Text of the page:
I had all sorts of plans for today's post. I had a recap going on my "blog persona." I had thoughts on being American for 9/11. I was working on something about cleanliness.
I was walking along, thinking about an article on Susan Sontag’s journals that I had read this morning, and about Diane Middlebrook’s excellent book on Plath and Ted Hughes, and thinking of the “self” that one constructs through a journal or blog. Even though I started this blog without a clear sense of what I would write (hence the changing titles), using it more as a receptacle for ideas which were neither developed nor edited enough to become articles, I have been, in a sense, creating my “blog persona” -- a long-winded character, simultaneously insider and outsider in both the U.S. and Korea, always a parent, attempting to be funny. (In real life I am not funny.)
But then I got run over by a car.
More specifically, I was walking on the edge of a typical narrow street , a maze of pedestrians, cars parked haphazardly, construction, and cars going opposite directions slowly trying to pass each other. I was edging my way around a parked car while cars were coming from both directions, and the ajuma driving the car on my side of the road was only watching the other car and didn't notice that there was a person standing in front of her. So she casually ran over my feet and trapped me between her car and the parked car while I screamed HEEEYYYYY ARGHHHHHHHH.
From now on I will think about my usual walking subjects: how to fund my next latte fix and what I will do if I have to give it up again to have another baby and whether it is crazy to think about having THREE kids and if I will ever be able to have a career with so many children afoot.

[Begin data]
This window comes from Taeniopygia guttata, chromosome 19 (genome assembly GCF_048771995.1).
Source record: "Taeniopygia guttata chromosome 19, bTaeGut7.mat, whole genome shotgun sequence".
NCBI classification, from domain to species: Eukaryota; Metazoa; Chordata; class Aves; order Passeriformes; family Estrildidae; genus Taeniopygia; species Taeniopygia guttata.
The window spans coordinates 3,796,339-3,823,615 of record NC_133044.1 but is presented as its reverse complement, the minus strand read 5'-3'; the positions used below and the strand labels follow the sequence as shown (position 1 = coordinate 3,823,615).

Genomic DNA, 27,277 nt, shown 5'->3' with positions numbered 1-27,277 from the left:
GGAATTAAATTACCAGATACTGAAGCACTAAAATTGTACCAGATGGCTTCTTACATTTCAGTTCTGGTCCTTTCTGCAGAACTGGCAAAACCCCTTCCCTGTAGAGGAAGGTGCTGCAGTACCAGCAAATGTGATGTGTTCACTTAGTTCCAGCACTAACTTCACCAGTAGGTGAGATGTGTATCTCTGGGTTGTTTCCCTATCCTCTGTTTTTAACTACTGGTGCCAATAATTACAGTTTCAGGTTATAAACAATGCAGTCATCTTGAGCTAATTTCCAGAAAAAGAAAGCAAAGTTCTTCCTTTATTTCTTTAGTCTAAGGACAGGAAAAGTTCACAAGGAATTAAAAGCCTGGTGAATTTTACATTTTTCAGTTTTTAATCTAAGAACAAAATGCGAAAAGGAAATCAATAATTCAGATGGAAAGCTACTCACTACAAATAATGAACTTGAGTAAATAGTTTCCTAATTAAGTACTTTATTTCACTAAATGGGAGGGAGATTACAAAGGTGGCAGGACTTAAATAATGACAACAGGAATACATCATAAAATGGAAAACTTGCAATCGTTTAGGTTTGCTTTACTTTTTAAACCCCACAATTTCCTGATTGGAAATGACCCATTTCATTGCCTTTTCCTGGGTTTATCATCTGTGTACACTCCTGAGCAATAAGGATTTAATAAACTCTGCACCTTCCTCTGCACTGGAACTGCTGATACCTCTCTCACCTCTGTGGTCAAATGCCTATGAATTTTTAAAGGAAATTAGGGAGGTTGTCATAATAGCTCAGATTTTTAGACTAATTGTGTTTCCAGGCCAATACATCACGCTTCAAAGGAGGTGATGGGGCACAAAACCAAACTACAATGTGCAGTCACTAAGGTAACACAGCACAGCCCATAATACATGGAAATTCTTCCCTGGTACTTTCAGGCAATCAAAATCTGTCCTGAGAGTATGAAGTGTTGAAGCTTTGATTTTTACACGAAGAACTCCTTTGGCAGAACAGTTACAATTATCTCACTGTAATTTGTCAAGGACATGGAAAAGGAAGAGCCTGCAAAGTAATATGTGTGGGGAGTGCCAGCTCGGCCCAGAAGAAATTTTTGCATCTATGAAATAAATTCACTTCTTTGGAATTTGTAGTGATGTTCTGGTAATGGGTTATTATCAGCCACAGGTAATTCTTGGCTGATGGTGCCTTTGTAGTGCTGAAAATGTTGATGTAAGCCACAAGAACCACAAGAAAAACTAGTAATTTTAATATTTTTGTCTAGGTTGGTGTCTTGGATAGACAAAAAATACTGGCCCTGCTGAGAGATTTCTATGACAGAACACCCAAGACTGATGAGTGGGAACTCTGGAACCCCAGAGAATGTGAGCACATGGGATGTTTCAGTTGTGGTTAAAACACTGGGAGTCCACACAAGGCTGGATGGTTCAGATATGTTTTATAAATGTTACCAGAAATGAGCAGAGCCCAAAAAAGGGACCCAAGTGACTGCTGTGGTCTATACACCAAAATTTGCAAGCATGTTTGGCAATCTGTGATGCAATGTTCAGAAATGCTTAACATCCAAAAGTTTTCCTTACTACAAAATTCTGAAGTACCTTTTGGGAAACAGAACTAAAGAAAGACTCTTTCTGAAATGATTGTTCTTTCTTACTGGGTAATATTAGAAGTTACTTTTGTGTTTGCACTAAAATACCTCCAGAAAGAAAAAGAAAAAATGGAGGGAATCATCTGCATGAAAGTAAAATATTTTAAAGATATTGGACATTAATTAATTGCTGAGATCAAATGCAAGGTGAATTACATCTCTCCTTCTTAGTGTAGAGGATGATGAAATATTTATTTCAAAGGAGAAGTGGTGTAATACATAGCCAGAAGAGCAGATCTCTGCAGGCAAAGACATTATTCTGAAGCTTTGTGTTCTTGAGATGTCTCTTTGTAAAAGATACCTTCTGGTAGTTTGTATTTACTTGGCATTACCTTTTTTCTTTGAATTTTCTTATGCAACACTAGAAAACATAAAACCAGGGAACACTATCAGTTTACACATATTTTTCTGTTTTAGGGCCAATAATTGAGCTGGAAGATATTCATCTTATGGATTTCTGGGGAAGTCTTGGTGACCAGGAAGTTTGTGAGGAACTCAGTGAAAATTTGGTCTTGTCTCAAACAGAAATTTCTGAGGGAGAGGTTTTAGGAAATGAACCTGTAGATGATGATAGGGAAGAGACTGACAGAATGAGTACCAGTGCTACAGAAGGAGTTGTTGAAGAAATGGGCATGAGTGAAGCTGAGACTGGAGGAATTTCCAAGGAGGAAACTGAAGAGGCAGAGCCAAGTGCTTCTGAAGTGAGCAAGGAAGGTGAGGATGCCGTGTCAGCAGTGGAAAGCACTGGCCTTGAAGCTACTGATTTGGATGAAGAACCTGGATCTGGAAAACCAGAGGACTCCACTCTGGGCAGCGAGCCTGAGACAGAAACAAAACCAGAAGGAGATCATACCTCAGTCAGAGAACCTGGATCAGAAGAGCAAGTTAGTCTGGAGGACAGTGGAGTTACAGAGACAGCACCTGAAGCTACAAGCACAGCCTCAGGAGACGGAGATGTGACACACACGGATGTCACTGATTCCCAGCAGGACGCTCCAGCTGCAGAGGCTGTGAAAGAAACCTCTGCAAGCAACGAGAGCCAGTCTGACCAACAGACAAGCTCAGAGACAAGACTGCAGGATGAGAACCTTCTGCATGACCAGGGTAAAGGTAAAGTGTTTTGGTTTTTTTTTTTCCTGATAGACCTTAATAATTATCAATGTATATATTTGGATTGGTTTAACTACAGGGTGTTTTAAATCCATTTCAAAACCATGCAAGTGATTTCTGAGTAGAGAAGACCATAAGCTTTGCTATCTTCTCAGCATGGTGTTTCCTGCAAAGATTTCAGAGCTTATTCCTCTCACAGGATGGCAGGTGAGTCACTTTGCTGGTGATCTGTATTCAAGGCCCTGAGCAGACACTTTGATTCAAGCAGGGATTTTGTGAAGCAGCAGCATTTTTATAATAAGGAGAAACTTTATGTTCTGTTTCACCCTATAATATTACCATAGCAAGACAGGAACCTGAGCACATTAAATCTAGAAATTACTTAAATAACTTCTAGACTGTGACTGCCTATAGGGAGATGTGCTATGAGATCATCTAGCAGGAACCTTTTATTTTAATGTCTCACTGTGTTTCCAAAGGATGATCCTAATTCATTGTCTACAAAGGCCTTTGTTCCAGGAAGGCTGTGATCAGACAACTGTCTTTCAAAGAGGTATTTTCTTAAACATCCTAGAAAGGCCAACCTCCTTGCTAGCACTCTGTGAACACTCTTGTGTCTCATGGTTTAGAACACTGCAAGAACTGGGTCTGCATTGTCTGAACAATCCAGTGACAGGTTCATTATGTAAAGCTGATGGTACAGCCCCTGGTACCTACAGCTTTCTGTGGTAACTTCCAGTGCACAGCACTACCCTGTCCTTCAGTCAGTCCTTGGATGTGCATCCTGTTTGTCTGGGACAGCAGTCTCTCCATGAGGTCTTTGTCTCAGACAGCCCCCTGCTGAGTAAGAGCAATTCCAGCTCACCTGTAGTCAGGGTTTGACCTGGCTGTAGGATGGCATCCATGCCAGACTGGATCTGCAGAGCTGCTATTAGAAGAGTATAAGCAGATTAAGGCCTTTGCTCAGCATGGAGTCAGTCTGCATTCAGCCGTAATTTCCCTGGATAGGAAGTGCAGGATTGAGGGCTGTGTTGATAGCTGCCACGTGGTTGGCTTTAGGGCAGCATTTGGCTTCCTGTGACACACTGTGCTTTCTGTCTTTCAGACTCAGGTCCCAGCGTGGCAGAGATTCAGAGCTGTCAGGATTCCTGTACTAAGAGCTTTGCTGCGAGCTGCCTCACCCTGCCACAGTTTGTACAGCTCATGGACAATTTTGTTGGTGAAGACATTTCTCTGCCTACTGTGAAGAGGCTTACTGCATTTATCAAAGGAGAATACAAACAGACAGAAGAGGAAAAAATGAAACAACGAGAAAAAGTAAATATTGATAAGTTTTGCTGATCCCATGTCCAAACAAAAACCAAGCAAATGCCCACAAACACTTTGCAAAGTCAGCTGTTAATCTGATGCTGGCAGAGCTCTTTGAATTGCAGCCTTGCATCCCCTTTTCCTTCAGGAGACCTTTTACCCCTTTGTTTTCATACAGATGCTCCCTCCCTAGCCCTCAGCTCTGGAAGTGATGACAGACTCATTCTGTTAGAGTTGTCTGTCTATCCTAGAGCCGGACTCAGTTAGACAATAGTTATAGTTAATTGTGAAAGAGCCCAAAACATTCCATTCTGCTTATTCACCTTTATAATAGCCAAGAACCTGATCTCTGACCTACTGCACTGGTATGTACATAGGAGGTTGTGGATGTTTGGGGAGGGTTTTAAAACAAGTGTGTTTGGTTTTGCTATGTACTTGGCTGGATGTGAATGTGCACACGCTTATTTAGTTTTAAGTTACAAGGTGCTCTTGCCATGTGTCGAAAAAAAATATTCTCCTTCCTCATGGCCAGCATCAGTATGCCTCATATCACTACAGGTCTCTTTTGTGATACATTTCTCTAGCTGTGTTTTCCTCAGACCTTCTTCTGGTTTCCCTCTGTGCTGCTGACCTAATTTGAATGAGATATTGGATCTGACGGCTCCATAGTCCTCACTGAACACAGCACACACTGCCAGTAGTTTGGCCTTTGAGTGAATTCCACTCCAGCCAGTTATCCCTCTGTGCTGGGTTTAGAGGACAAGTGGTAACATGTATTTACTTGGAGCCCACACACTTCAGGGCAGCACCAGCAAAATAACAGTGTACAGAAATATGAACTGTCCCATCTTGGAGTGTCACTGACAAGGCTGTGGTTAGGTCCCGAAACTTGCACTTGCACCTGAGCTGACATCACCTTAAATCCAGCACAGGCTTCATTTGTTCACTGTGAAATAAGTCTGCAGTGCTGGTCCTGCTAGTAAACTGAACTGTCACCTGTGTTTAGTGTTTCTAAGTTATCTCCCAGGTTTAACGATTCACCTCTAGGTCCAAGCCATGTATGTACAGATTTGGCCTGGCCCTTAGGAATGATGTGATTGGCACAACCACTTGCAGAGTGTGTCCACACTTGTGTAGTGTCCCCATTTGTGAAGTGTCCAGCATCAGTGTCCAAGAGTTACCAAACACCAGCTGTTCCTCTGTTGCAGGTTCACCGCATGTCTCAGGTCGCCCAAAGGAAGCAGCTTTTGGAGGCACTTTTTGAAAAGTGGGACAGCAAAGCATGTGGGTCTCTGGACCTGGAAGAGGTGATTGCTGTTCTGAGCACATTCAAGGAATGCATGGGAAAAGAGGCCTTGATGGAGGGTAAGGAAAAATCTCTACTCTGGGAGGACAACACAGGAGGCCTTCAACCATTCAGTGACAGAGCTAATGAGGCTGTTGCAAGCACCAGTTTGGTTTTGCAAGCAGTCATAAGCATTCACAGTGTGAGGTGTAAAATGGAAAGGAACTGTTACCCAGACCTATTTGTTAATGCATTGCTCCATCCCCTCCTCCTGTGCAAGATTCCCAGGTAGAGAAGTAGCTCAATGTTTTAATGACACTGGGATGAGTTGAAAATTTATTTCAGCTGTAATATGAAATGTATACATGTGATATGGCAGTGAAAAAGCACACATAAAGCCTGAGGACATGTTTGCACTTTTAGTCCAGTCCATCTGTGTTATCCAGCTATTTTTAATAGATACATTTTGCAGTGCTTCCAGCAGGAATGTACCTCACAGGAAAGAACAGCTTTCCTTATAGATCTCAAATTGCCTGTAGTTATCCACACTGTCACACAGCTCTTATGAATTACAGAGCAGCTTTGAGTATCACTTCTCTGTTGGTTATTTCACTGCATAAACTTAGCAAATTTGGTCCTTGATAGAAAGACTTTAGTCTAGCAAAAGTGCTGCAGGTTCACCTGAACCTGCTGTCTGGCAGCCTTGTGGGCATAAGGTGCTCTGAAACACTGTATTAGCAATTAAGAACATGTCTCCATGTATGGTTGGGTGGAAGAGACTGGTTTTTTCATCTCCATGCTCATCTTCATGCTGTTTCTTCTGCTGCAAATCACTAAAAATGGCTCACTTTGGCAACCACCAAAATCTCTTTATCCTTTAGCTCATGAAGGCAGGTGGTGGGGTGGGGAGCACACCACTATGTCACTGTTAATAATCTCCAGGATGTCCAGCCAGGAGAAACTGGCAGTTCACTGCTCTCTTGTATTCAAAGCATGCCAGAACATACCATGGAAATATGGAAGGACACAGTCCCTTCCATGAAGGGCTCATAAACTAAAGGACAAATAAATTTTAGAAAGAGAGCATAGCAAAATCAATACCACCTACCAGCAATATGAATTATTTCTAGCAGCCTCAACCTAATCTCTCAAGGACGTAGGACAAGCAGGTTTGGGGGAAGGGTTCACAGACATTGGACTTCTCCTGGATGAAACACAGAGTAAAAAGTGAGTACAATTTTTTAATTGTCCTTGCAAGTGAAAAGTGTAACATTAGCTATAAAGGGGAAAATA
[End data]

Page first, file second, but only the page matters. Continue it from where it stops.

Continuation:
Anyway. Feet are amazing things, remarkably able to handle being rolled over by a 2,000 pound car. Either than or I am endowed with some heroic indestructable power that I am not aware of (have never broken a bone... never know...) So I am perfectly fine. I yelled at her for a while and continued on my way.
What I had been planning to write about, before being mashed, was what the heck this blog is all about. After four months, I think it might be about “parenting and living in Seoul.” In the beginning I was trying to write about life in Seoul but so much of my life is my parenting, and I purposely would balance the posts to have some of both. But looking back I realize that almost all the posts have something of both in them. I am first and foremost a mom, my kids structure my day (and night), my children are always riding around with me in my head (strange Zeus/Athena image there) and color the way I see the world. No Hephestus around to split my head and get the kids out. So this is a blog about living here in Seoul but living is inseparable from parenting.
Perhaps it is the back-to-school smell of fall in the air, but I was feeling a hankering to look back at what I have written and take stock.
Some posts are just snapshots of a moment or impression: Stop and smell the ramen, Go reds, and Time warp. Some are sort of meta-blog posts -- posts on the blog (including this one): Surprise, surprise, Thanks, and Delusions of grandeur.
Some posts are truely just about my kids or family: Stories to embarrass Aiden, KCisms, Penis Envy, and Whack-a-mole.
But most of the posts are on the meatier subject of living in Korea.
now. I feel like, in a sense, living here is learning a new set of grammers. In body language and on boys I talked about the sort of grammer of physical and emotional expression. Walking in Seoul and to some extent Independence Day and the Good Life were all about the battle between living in the moment and seeing things in the more spontaneous way that kids do, and living in our quick, well planned adult jaded eyes (a little like being hit by a car while thinking about your blog).
Self-monitoring and ex-pat stories were about the kind of sensibility that develops when you are an ex-pat.